Twitter has applied a “sensitive material” filter on the word “bisexual”, with the result being that a search for that word finds no results under Twitter’s categories of “Photos”, “Videos” and “News”.
Put the shoe on the other foot: imagine the response if all results were filtered when people searched Twitter for “Catholic”, or “MAGA”, or simply their favourite sports team.
There is abundant research showing that, compared to their straight and gay counterparts, bisexual people suffer dire outcomes in terms of mental health, suicidality, substance abuse, and unsafe sexual practices. These outcomes are caused by a unique form of prejudice, biphobia.
Biphobia is manifested in a number of ways, but relevant here is bisexual erasure. Erasure involves denying the existence of bisexuality altogether (“there’s no such thing”). Alternatively, it may involve situations where the revelation of a person’s bisexuality is met with assertions that they’re not; that they’re actually straight, gay or lesbian, or just “going through a phase”, and other such claims.
An insidious form of erasure is the literal removal of bisexuality from LGBTI+ vocabulary (“gay marriage”), research (“gay men”, when referring to all men who have sex with men), and participation in LGBTI+ organisations and events.
Removing “bisexual” as a search term in a global social media platform literally erases bisexual people’s existence, and cuts off a central resource for community and information.Twitter has not yet explained its reasons, so we can only speculate that this action was conceived of, developed, and implemented to stop something less desirable than, for example, climate change denial and white supremacy, which are discussed liberally on the platform.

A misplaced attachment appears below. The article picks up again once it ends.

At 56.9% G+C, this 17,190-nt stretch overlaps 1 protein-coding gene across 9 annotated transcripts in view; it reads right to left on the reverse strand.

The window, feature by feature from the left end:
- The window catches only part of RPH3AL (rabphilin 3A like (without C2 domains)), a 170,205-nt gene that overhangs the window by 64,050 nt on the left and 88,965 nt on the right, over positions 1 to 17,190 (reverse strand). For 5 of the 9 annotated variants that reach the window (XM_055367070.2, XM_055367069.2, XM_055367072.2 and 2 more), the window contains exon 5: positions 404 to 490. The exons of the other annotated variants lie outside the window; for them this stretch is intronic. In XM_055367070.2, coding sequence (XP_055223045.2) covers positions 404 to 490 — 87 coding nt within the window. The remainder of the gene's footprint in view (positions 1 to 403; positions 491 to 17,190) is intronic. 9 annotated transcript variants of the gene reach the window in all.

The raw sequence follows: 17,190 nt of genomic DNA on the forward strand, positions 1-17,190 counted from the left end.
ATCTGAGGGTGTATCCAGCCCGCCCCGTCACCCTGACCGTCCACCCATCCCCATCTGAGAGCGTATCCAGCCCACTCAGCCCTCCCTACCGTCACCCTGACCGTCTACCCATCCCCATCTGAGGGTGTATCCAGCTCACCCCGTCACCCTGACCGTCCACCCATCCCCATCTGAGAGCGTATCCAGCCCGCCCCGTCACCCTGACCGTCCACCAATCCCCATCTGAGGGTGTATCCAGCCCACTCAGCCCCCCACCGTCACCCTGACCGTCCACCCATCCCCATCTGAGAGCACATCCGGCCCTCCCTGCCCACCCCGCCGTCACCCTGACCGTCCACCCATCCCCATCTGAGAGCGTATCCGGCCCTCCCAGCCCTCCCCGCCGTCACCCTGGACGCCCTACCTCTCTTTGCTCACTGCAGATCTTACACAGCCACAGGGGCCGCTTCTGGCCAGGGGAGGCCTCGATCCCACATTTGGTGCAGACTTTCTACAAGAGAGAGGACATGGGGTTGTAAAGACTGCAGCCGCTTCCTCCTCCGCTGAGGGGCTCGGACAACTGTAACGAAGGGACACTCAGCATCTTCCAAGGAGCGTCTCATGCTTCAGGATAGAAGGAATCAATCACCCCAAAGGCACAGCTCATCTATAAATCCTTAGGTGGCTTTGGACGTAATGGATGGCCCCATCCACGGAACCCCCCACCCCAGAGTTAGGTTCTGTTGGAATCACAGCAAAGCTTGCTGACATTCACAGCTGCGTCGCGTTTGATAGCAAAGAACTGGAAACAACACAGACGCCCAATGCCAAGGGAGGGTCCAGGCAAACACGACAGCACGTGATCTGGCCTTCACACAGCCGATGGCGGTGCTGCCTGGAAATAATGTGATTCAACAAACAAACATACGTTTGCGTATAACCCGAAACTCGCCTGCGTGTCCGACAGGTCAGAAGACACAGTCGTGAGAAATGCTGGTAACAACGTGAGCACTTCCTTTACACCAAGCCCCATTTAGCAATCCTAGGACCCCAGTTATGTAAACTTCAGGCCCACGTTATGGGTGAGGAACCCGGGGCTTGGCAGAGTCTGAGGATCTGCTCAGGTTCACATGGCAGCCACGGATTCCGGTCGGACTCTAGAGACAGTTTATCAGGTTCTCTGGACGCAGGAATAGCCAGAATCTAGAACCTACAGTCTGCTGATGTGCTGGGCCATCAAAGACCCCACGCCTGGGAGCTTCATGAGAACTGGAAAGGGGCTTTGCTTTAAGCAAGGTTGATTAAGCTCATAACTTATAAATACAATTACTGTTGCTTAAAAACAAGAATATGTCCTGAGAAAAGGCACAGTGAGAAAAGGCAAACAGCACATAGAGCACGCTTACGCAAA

This buys into another form of biphobia: negative stereotypes. If Twitter were attempting to filter out hyper-sexualised content tagged with “bisexual”, then removing all bisexual content perpetuates the myth that bisexual people are promiscuous and indiscriminate.
The blunt policy choice speaks volumes of the biphobia at Twitter, since the company surely could have rolled out nuanced filtering systems.
Even after two days of outcry by bisexual users all over the world, the search capability has not been restored, even though online bullies, misogynists, racists and bigots can have their account up and running again within 11 minutes after something goes awry.
Scholarly research on what enhances bisexual people’s wellbeing finds that an important factor is access to online social networks. The web offers a community and a sense of belonging. It’s a source of information and resources for bisexual people and people exploring their sexual orientation, so #bisexual matters.
Twitter’s simpleton policy — implemented without ex ante consultation or warning, or ex post explanation or correction — literally removes this important source of wellbeing.
Rubbing salt into the wound, at the time of writing, the problem does not seem to have been reported on or discussed on social media by any New Zealand-based LGBTI+ organisation, except Beyond Binaries (of which I am a founding trustee and operate the Twitter account).
All together, this paints a picture of deep biphobia.